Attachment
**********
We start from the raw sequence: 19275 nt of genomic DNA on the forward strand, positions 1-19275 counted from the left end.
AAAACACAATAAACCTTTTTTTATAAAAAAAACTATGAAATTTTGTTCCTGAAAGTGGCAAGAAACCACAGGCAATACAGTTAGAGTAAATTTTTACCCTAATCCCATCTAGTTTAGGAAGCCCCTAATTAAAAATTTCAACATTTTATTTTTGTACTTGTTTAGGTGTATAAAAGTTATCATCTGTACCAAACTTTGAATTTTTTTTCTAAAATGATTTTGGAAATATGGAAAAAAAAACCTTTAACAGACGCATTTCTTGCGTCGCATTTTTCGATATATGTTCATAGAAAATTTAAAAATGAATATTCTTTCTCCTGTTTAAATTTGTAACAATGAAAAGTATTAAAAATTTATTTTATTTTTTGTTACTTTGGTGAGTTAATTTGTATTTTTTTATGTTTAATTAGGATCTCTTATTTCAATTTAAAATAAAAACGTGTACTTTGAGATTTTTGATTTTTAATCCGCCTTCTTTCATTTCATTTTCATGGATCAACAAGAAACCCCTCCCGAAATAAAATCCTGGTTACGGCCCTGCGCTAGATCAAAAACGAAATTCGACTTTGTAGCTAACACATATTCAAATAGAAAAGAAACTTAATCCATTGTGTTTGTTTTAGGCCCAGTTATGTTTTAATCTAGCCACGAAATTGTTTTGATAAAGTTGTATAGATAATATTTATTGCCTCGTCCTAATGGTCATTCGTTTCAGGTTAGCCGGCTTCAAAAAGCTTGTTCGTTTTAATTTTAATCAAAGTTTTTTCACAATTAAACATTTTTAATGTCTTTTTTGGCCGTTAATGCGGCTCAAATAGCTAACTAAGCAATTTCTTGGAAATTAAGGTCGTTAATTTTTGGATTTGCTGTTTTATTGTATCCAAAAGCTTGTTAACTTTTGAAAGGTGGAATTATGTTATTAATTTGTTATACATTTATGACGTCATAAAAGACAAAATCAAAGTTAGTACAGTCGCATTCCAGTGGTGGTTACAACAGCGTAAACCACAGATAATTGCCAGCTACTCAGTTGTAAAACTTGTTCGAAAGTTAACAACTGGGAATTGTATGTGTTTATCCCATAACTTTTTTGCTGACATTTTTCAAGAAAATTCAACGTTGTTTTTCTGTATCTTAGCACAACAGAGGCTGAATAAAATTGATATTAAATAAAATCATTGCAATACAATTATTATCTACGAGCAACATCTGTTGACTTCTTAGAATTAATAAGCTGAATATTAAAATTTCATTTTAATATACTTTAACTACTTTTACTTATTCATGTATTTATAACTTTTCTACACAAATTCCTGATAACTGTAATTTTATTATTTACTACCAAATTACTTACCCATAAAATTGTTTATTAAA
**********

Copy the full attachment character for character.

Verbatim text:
We start from the raw sequence: 19275 nt of genomic DNA on the forward strand, positions 1-19275 counted from the left end.
AAAACACAATAAACCTTTTTTTATAAAAAAAACTATGAAATTTTGTTCCTGAAAGTGGCAAGAAACCACAGGCAATACAGTTAGAGTAAATTTTTACCCTAATCCCATCTAGTTTAGGAAGCCCCTAATTAAAAATTTCAACATTTTATTTTTGTACTTGTTTAGGTGTATAAAAGTTATCATCTGTACCAAACTTTGAATTTTTTTTCTAAAATGATTTTGGAAATATGGAAAAAAAAACCTTTAACAGACGCATTTCTTGCGTCGCATTTTTCGATATATGTTCATAGAAAATTTAAAAATGAATATTCTTTCTCCTGTTTAAATTTGTAACAATGAAAAGTATTAAAAATTTATTTTATTTTTTGTTACTTTGGTGAGTTAATTTGTATTTTTTTATGTTTAATTAGGATCTCTTATTTCAATTTAAAATAAAAACGTGTACTTTGAGATTTTTGATTTTTAATCCGCCTTCTTTCATTTCATTTTCATGGATCAACAAGAAACCCCTCCCGAAATAAAATCCTGGTTACGGCCCTGCGCTAGATCAAAAACGAAATTCGACTTTGTAGCTAACACATATTCAAATAGAAAAGAAACTTAATCCATTGTGTTTGTTTTAGGCCCAGTTATGTTTTAATCTAGCCACGAAATTGTTTTGATAAAGTTGTATAGATAATATTTATTGCCTCGTCCTAATGGTCATTCGTTTCAGGTTAGCCGGCTTCAAAAAGCTTGTTCGTTTTAATTTTAATCAAAGTTTTTTCACAATTAAACATTTTTAATGTCTTTTTTGGCCGTTAATGCGGCTCAAATAGCTAACTAAGCAATTTCTTGGAAATTAAGGTCGTTAATTTTTGGATTTGCTGTTTTATTGTATCCAAAAGCTTGTTAACTTTTGAAAGGTGGAATTATGTTATTAATTTGTTATACATTTATGACGTCATAAAAGACAAAATCAAAGTTAGTACAGTCGCATTCCAGTGGTGGTTACAACAGCGTAAACCACAGATAATTGCCAGCTACTCAGTTGTAAAACTTGTTCGAAAGTTAACAACTGGGAATTGTATGTGTTTATCCCATAACTTTTTTGCTGACATTTTTCAAGAAAATTCAACGTTGTTTTTCTGTATCTTAGCACAACAGAGGCTGAATAAAATTGATATTAAATAAAATCATTGCAATACAATTATTATCTACGAGCAACATCTGTTGACTTCTTAGAATTAATAAGCTGAATATTAAAATTTCATTTTAATATACTTTAACTACTTTTACTTATTCATGTATTTATAACTTTTCTACACAAATTCCTGATAACTGTAATTTTATTATTTACTACCAAATTACTTACCCATAAAATTGTTTATTAAA